Invincible in north, spread thin along coast

Senior BJP leader L K Advani hugs Narendra Modi as Rajnath Singh and Sushma Swaraj look on at the BJP head office in New Delhi, Saturday. Prem nath Pandey Senior BJP leader L K Advani hugs Narendra Modi as Rajnath Singh and Sushma Swaraj look on at the BJP head office in New Delhi, Saturday. Prem nath Pandey

Of the 17.16 crore votes the BJP got in the Lok Sabha polls, more than two-thirds, or 11.74 crore to be precise, came from just seven states — Uttar Pradesh, Madhya Pradesh, Gujarat, Rajasthan, Maharashtra, Bihar and Karnataka — which contributed 211 seats to the party’s tally of 282.

In UP, where the party won 71 of the total 80 seats, 3.43 crore people voted for the BJP.

Another 1.60 crore votes came from Madhya Pradesh where the party won 27 of the 29 seats. Gujarat and Rajasthan, where the BJP swept all seats, polled 1.52 crore and 1.48 crore votes, respectively. This was made possible by the presence of strong party organisation and CMs — Shivraj Singh Chouhan (MP) and Vasundhara Raje (Rajasthan) — who won Assembly elections about six months ago. But the impact of the ‘Modi wave’ in these states is evident, since the presence of these leaders did not deliver same results in the 2009 LS elections.

A total of 1.33 crore voters each in Maharashtra and Karnataka pressed the lotus symbol on the EVMs. Put together, both these states got the party 40 seats in the Lok Sabha.

Apart from the Modi factor, the BJP’s success in Maharashtra was fuelled by carefully crafted alliances with smaller parties like RPI (Athawale), Swabhimani Paksha, and Rashtriya Samaj Pakshs to woo Dalits, farmers and EBC community in the state.

In Karnataka, BJP did a course correction and brought Lingayat strongman and former CM B S Yeddyurappa and tribal leader B Sriramulu into the party, despite objections from L K Advani and Sushma Swaraj, to widen its base that had eroded ahead of 2013 Assembly elections. This was made possible with Modi’s consent.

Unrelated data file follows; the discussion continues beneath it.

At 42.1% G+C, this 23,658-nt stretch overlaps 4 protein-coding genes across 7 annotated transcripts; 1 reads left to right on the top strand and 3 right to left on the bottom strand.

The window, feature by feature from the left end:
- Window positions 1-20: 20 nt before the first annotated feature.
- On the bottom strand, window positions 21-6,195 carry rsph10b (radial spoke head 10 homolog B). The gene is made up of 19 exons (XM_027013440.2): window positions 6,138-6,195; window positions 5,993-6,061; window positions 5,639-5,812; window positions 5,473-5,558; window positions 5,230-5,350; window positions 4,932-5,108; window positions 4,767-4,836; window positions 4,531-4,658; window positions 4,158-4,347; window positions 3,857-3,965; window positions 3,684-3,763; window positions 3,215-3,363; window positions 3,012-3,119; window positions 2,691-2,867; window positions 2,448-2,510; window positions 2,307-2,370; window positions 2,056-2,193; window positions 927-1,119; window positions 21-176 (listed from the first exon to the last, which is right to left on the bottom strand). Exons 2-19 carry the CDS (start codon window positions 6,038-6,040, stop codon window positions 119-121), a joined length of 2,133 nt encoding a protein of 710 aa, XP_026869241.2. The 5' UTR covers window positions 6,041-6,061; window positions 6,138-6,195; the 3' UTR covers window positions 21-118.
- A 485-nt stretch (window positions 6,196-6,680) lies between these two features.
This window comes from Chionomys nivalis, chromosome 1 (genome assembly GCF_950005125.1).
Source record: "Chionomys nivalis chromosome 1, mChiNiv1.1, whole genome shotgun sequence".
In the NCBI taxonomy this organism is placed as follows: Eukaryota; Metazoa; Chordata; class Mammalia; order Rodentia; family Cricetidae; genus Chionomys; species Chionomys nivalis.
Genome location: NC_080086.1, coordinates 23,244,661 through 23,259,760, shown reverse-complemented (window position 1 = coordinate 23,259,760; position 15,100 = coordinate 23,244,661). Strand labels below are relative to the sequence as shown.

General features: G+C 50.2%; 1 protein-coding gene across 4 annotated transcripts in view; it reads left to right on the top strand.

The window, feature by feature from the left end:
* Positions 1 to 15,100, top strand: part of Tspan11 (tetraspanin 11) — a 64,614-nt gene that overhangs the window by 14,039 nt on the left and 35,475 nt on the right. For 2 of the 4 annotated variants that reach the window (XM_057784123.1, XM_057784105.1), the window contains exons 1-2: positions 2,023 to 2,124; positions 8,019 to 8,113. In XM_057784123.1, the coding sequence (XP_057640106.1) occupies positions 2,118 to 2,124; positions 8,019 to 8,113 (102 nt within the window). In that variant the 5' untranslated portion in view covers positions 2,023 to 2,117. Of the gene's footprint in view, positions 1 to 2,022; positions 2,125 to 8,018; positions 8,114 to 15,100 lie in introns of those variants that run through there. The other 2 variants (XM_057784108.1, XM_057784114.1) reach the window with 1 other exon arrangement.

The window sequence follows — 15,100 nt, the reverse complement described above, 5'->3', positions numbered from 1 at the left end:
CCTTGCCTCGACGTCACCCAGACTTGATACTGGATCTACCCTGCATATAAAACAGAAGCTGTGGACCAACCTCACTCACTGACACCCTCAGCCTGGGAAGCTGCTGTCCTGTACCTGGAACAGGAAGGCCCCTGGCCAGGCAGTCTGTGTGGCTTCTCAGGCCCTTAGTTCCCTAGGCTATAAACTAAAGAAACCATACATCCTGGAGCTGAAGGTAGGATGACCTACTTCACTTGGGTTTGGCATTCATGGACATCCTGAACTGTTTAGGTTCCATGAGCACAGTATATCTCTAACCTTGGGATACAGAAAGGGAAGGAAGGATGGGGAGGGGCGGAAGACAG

Bihar, where the party stunned many by bagging 22 out of the total 40 seats, polled 1.05 crore votes for the BJP.

But the support for the BJP was not limited to bigger states. Jharkhand, Chhattisgarh, Delhi, Uttarakhand and Himachal Pradesh added over 1.90 crore votes in the BJP’s kitty. The party bagged 37 of 40 seats on offer in these five states.

Another success story for the BJP was Haryana, where the party resisted the temptation to ally with scam-tainted O P Chautala’s party INLD and entered an alliance with Kuldeep Bishnoi-led HJC. Despite serious attempts by Arvind Kejriwal-led AAP to make a foray into the state, the BJP turned the tables against the incumbent Congress and INLD and won seven out of 10 seats.

The party also managed to win three seats from J&K, where the incumbent Congress-NC alliance failed to win even a single seat. It also surprised the Congress by improving its tally in Assam, winning six out of 14 seats.

The BJP was thinly represented from eastern and southern coastal states. But a significant facet to the BJP’s performance is the number of votes it got even from states where it did not get many seats. In Orissa, for instance, the party managed to win just one of 21 seats, but still managed to garner 21.5 per cent vote-share by polling over 46 lakh votes. Similarly, in West Bengal, BJP won just two of the total 42 seats but still got 86.91 lakh votes, over 16 per cent of the total votes polled in the state.

In Kerala, where the party did not open its account, the BJP managed to secure a 10.3 per cent vote-share by bagging 18.56 lakh votes. In Andhra Pradesh, it won just three of the total 42 seats but had an 8.5 per cent vote-share. Same for Tamil Nadu, where despite winning just one seat of the total 39, the party managed to secure 22.22 lakh votes.

Simply put, of the total 164 seats on offer in Tamil Nadu, Andhra Pradesh, Kerala, Orissa and West Bengal, the BJP won just seven, but still managed to secure 2.14 crore votes from these states.